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A Timely Business Lesson From A Superstar Entrepreneur

Steve Sipress & Gary Vanyerchuk

Today I’m attending the third and final day of the annual conference of a software company, even though I’m far from what anyone would call a “techie.”

Infusionsoft helps thousands of small and mid-sized businesses around the world compete with their larger competitors, without the need for a bloated marketing budget or a huge staff. That’s what makes their annual gathering a hotbed of enthusiasm and celebration for the world’s best and brightest small business owners and entrepreneurs.

And that’s why I make it a priority to be here every year, along with about 1500 other geeks and non-geeks alike.

Speaking of a non-geek who made it a point to be here…

One of Monday’s keynote speakers was best-selling author and social media expert – and a superstar entrepreneur in his own right – Gary Vaynerchuk.

As even the most casual “Gary V” fan knows, he is an unabashed New York Jets fan who has made crystal clear his firm intention to buy the team at some point in the future. That’s why it was a blast to sit in the front row wearing a Jets t-shirt, and then “Tebow” for him right in front of the stage when he thanked me for making him feel welcome.

Which leads me to the main point of his message:

Your great-grandparents had a better idea about how to do business right than you do today, because they took the time and effort to find out what their customers really wanted, and then delivered it in a personal way.

Today, entrepreneurs are far too caught up in always looking for “the newest shiny object,” thinking and hoping that internet technology will allow them to automate the entire process of “doing business” and bring them untold wealth and success. Or, they think that they can continue to use outdated marketing methods of just a few years ago to achieve success in today’s economy.

Big mistakes, cautions Gary V.

As he writes in his new best-selling book, “The Thank You Economy”:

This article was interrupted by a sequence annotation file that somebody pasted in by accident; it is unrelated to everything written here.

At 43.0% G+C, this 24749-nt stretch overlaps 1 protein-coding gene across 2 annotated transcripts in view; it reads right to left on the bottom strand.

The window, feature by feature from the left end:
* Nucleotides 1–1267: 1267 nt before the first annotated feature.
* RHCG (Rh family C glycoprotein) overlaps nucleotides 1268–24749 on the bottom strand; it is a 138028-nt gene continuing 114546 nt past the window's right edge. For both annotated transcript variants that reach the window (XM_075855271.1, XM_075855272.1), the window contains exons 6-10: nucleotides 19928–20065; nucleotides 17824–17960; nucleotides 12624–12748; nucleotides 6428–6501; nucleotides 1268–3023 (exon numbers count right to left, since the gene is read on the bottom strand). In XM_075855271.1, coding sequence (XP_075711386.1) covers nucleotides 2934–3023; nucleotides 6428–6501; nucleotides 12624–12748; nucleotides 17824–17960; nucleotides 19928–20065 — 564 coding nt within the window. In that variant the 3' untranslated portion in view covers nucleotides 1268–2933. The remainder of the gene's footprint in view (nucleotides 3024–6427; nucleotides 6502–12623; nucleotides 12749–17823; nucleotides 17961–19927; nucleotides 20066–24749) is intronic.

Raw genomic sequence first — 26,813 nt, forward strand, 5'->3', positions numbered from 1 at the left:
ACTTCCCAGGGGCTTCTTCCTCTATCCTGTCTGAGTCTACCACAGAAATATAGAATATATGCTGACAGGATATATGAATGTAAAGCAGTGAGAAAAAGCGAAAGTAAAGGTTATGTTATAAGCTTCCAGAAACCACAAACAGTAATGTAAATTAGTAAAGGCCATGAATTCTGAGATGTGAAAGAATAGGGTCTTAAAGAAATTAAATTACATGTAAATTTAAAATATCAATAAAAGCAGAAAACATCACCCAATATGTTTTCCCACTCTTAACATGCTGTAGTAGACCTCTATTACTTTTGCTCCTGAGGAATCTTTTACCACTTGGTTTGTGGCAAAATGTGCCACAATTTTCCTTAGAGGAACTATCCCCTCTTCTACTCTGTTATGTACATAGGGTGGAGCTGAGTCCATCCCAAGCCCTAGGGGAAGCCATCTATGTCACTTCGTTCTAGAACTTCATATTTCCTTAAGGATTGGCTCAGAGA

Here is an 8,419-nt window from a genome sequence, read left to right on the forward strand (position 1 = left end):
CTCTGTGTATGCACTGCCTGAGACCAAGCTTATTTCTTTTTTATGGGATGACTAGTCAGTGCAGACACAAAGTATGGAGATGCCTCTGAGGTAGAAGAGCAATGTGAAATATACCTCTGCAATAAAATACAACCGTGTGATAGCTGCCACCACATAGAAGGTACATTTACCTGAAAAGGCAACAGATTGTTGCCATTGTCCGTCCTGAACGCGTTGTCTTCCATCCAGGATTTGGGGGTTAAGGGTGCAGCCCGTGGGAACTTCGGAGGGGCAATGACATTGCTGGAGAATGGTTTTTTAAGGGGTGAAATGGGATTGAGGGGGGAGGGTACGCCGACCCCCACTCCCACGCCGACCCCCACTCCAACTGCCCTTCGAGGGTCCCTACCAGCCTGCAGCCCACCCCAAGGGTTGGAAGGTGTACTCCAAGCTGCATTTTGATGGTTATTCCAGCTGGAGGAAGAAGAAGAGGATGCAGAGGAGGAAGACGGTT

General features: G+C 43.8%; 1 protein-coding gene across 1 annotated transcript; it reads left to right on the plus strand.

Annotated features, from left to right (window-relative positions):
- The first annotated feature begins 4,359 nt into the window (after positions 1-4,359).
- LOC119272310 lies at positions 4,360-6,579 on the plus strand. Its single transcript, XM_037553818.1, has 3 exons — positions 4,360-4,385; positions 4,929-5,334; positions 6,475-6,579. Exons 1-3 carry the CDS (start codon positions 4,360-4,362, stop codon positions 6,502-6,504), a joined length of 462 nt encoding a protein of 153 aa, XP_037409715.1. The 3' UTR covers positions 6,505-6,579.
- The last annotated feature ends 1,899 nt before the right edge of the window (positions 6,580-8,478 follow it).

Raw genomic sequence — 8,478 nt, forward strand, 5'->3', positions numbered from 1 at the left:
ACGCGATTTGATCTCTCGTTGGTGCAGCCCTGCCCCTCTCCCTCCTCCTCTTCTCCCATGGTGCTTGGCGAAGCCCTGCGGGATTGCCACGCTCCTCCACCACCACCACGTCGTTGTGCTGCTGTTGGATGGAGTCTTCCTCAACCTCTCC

Gone are the days when a blizzard of marketing dollars could be used to overwhelm the airwaves, shut out the competition, and grab customer awareness. Now customers’ demands for authenticity, originality, creativity, honesty, and good intent have made it necessary for companies and brands to revert to a level of customer service rarely seen since our great-grandparents’ day, when business owners often knew their customers personally, and gave them individual attention.

Or, as he told the live audience on Monday, “As the world gets more Jetsons, we need to get more Flintstones.”

That’s bad news for big and small companies alike that fail to continually adapt to an ever-changing reality, and for people who insist on looking for the easiest or laziest way to build a business, instead of being willing to do whatever it takes to get results.

I myself have never been afraid of hard work. In fact, an early mentor of mine taught me that “Easy is never good.” That was during my 9-year career in door-to-door sales, where I learned more about people (including myself), the power of goals, perseverance, determination and most of all how to truly connect with customers – than any schooling or life experience could ever come close to teaching me.

I also learned that the key to selling anybody anything is to first listen to what they want, and then simply give it to them – instead of the common misconception of a good salesperson as someone possessing the ability to push anything onto anyone, regardless of their wants or needs.